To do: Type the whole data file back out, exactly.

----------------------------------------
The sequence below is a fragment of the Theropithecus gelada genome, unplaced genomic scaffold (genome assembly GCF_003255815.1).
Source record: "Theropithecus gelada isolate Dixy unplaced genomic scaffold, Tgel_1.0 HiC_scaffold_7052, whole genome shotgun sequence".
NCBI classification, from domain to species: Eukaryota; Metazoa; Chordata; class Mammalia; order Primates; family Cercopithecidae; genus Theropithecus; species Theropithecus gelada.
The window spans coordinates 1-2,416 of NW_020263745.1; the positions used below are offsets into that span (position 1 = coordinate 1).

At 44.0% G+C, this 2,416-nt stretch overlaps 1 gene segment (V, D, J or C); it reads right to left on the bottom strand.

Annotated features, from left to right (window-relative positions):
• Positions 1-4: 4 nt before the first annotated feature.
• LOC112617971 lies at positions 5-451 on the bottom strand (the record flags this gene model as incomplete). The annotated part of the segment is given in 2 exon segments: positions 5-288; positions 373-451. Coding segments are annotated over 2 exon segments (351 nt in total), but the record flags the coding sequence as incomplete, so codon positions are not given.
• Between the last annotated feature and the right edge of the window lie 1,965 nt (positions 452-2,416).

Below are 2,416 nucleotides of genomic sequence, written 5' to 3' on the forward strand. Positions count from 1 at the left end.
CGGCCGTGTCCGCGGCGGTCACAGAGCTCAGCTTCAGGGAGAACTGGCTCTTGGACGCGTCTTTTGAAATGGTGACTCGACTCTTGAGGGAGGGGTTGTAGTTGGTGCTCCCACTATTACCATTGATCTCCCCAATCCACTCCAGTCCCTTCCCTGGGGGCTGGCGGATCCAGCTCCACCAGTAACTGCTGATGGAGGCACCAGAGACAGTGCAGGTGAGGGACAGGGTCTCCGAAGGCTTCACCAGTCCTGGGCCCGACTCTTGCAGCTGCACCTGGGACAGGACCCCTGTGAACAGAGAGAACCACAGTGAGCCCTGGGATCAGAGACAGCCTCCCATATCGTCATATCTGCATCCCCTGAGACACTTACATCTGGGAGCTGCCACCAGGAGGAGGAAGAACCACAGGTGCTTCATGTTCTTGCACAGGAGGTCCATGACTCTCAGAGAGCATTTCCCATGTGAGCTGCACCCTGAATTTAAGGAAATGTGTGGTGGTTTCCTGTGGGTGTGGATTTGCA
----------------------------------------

The sequence below is a fragment of the Theropithecus gelada genome, unplaced genomic scaffold (genome assembly GCF_003255815.1).
Source record: "Theropithecus gelada isolate Dixy unplaced genomic scaffold, Tgel_1.0 HiC_scaffold_7052, whole genome shotgun sequence".
NCBI classification, from domain to species: Eukaryota; Metazoa; Chordata; class Mammalia; order Primates; family Cercopithecidae; genus Theropithecus; species Theropithecus gelada.
The window spans coordinates 1-2,416 of NW_020263745.1; the positions used below are offsets into that span (position 1 = coordinate 1).

At 44.0% G+C, this 2,416-nt stretch overlaps 1 gene segment (V, D, J or C); it reads right to left on the bottom strand.

Annotated features, from left to right (window-relative positions):
• Positions 1-4: 4 nt before the first annotated feature.
• LOC112617971 lies at positions 5-451 on the bottom strand (the record flags this gene model as incomplete). The annotated part of the segment is given in 2 exon segments: positions 5-288; positions 373-451. Coding segments are annotated over 2 exon segments (351 nt in total), but the record flags the coding sequence as incomplete, so codon positions are not given.
• Between the last annotated feature and the right edge of the window lie 1,965 nt (positions 452-2,416).

Below are 2,416 nucleotides of genomic sequence, written 5' to 3' on the forward strand. Positions count from 1 at the left end.
CGGCCGTGTCCGCGGCGGTCACAGAGCTCAGCTTCAGGGAGAACTGGCTCTTGGACGCGTCTTTTGAAATGGTGACTCGACTCTTGAGGGAGGGGTTGTAGTTGGTGCTCCCACTATTACCATTGATCTCCCCAATCCACTCCAGTCCCTTCCCTGGGGGCTGGCGGATCCAGCTCCACCAGTAACTGCTGATGGAGGCACCAGAGACAGTGCAGGTGAGGGACAGGGTCTCCGAAGGCTTCACCAGTCCTGGGCCCGACTCTTGCAGCTGCACCTGGGACAGGACCCCTGTGAACAGAGAGAACCACAGTGAGCCCTGGGATCAGAGACAGCCTCCCATATCGTCATATCTGCATCCCCTGAGACACTTACATCTGGGAGCTGCCACCAGGAGGAGGAAGAACCACAGGTGCTTCATGTTCTTGCACAGGAGGTCCATGACTCTCAGAGAGCATTTCCCATGTGAGCTGCACCCTGAATTTAAGGAAATGTGTGGTGGTTTCCTGTGGGTGTGGATTTGCA